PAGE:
[Date Prev][Date Next][Thread Prev][Thread Next][Date Index][Thread Index][Subject Index][Author Index]
Re: Protoceratops Gender
do we actually KNOW which one is which? (i.e. Could the
small-bump-and-large-wide-frill specimens actually be the females?) Has
anyone looked into chevrons at the base of the tail, or anything like that,
to try to determine the gender, like people were doing for
Part of the problem is that determining the presence of sexual dimorphism is
devilishly tricky in the fossil record, and only a few dinosaurs meet the
criteria in the first place (_Coelophysis_, _Allosaurus_, among theropods).
But, even with a less than perfect sample size, you can still begin to make
conclusions, provided you have at least a partial growth series. The
question then becomes, to me, how many catalogued and described specimens of
_Protoceratops_ are there?
And if sexual dimorphism is present, you would need a way to determine which
morph corresponded to which sex (as you noted in the original e-mail). I'm
not too familiar with ceratopsid paleobiology, but it would stand to reason
that the larger frill would correspond to the male, for simple reasons of
display. However, this may not be the case, and the bad part is that there
really is no good way at all to tell which sex is which in the fossil
record, except in very unusual circumstances (i.e. an icthyosaur giving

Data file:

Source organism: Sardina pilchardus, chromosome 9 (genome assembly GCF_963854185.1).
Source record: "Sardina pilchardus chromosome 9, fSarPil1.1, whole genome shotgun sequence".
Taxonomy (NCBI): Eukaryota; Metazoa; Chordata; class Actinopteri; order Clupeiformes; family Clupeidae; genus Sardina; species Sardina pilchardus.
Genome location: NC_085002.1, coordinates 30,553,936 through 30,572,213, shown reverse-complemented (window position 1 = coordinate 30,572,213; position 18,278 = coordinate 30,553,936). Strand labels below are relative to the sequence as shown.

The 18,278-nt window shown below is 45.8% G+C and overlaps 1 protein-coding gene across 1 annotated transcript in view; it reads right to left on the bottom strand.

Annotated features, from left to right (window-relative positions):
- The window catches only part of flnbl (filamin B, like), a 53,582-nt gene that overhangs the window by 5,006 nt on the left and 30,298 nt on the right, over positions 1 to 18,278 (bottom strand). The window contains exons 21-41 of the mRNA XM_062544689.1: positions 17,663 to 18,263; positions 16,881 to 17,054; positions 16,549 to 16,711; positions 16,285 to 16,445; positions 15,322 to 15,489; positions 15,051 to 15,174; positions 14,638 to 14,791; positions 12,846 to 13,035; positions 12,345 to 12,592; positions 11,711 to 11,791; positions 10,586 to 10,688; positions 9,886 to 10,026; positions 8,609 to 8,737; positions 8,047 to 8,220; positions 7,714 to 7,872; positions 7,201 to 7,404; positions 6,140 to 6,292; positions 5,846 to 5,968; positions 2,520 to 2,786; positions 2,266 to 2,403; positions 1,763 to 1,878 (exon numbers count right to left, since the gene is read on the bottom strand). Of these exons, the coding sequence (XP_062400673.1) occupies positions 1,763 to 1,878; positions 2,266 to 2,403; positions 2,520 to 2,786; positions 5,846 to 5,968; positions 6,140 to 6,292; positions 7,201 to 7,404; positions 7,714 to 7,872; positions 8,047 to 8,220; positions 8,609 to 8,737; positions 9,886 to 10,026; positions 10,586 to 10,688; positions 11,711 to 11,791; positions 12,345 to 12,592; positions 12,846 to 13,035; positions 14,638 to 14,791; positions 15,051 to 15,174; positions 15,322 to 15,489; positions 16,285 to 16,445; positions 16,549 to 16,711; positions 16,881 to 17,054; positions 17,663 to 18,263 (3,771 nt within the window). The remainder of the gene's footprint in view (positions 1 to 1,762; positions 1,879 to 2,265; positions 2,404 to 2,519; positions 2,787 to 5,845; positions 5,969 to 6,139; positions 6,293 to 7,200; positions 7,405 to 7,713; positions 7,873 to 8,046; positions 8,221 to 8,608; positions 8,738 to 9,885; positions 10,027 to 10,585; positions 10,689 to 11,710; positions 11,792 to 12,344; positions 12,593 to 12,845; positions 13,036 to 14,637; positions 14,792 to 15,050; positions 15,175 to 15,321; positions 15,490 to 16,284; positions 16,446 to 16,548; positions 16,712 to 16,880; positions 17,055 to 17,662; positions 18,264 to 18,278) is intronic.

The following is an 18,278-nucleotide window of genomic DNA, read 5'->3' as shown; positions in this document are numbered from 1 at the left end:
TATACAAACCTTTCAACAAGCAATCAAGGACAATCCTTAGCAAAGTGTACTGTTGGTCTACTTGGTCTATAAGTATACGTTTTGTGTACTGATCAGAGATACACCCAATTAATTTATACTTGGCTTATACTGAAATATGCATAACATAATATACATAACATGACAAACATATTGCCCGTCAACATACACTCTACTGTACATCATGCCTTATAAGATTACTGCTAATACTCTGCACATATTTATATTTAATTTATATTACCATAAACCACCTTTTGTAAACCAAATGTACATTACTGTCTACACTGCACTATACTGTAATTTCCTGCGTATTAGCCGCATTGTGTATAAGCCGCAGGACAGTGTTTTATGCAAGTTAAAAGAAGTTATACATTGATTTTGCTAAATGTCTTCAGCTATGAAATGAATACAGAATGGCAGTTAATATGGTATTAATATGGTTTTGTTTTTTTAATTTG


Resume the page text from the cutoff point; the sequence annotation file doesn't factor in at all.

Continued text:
birth). Some have suggested using chevrons, but there has turned out to be
no real correlation there. Some have suggested using relative robustness,
but this is equivocal, because robustness varries among genders, depending
on the taxon. For dinosaurs, some have suggested that the pelvic opening
that is wider was the female, because it would accomodate an egg. But, there
is nothing saying that the large opening couldn't have been used to support
the male sex organs. Unless you have an egg (which we don't have for most
dinosaurs), this claim cannot be substantiated.
Conclusion (IMNSHO): You can determine if sexual dimorphism is present in
the fossil record, but not which morph corresponds to which sex.
Student of Geology
Northern Arizona University
Biological Science Tech
Manti-La Sal National Forest
"A _Coelophysis_ with feathers?"
Get your FREE download of MSN Explorer at http://explorer.msn.com